What would today be known strictly as foot drill emerged over the course of the 17th Century. This period is known as the Pike and Shot period, where muskets and arquebus without bayonets were defended from infantry and cavalry by blocks of pikemen. The requirement for quick and accurate movement of these large bodies of troops in order to outmanoeuvre their opponents on the tactical level led to the introduction of standardised movements and commands. These were the first versions of foot drill, intended to allow a group of disparate individuals to form one organised body of men, moving singlemindedly with united purpose. Additionally, in the confusion of battle it was found that the clear and concise nature of drill commands allowed the individual soldier to cope with the psychological stresses of battle. The apogee of this style of warfare is arguably the English Civil War, as the last major war using these methods before the introduction of the bayonet created "The Queen of Battles": the Line Infantry.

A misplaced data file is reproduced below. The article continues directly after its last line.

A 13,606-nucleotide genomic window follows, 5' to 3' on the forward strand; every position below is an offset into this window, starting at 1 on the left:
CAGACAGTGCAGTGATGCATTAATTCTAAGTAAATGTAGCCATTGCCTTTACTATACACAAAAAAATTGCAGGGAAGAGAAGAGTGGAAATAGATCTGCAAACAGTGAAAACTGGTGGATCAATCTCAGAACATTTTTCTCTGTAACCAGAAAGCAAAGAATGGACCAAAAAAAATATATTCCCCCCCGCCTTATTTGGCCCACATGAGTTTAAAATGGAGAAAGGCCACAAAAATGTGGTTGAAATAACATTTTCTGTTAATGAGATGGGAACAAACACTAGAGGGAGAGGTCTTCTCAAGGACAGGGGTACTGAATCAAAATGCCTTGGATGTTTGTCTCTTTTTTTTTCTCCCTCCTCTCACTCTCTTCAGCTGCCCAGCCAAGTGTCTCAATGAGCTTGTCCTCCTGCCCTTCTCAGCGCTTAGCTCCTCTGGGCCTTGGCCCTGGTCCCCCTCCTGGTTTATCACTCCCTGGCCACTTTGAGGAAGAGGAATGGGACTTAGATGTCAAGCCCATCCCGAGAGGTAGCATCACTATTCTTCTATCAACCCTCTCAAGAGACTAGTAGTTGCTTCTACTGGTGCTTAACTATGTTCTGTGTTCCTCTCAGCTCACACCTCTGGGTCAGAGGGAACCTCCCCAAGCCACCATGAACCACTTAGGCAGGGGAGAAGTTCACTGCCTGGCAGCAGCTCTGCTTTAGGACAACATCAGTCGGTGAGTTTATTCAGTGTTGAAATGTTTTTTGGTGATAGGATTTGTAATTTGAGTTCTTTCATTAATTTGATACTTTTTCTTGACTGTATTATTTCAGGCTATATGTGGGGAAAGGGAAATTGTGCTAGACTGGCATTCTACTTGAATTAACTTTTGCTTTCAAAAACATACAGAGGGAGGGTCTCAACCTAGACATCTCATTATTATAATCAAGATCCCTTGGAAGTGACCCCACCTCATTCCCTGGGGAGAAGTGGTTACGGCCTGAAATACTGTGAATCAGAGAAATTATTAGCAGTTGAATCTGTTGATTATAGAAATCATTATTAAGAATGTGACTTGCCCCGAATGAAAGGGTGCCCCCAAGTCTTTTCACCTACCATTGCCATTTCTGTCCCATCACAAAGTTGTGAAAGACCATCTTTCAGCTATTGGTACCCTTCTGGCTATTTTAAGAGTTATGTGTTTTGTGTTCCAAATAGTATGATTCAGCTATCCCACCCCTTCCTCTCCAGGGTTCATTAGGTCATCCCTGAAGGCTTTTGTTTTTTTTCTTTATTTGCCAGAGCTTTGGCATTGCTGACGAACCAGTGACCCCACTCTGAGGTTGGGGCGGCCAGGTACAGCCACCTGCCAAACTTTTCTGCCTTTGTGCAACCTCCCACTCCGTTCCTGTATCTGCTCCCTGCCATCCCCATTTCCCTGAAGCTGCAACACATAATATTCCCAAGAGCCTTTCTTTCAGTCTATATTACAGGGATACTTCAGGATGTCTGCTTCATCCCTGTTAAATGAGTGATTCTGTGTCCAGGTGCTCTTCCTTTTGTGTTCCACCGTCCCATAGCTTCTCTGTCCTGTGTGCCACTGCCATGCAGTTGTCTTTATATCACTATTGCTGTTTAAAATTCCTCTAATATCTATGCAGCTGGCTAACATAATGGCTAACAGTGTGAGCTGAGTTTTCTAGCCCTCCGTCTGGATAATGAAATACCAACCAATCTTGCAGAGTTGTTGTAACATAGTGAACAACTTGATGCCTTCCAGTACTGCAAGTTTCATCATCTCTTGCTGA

Line Infantry won or lost on the rigidty of their foot drill. It was in the later 17th Century that drill evolved into a tool for the complete subordination of the individual. The Prussians famously demanded truly automatonic levels of drill competence. Constant and heavy drilling would change a man from a civilian to a soldier, obedient to commands reflexively. This instituted both disciple and subordination. In a period when private soldiers were recruited from what was considered the basest social class, it was considered particularly important to "break the man" into service. For all this harshness, desertion remained commonplace.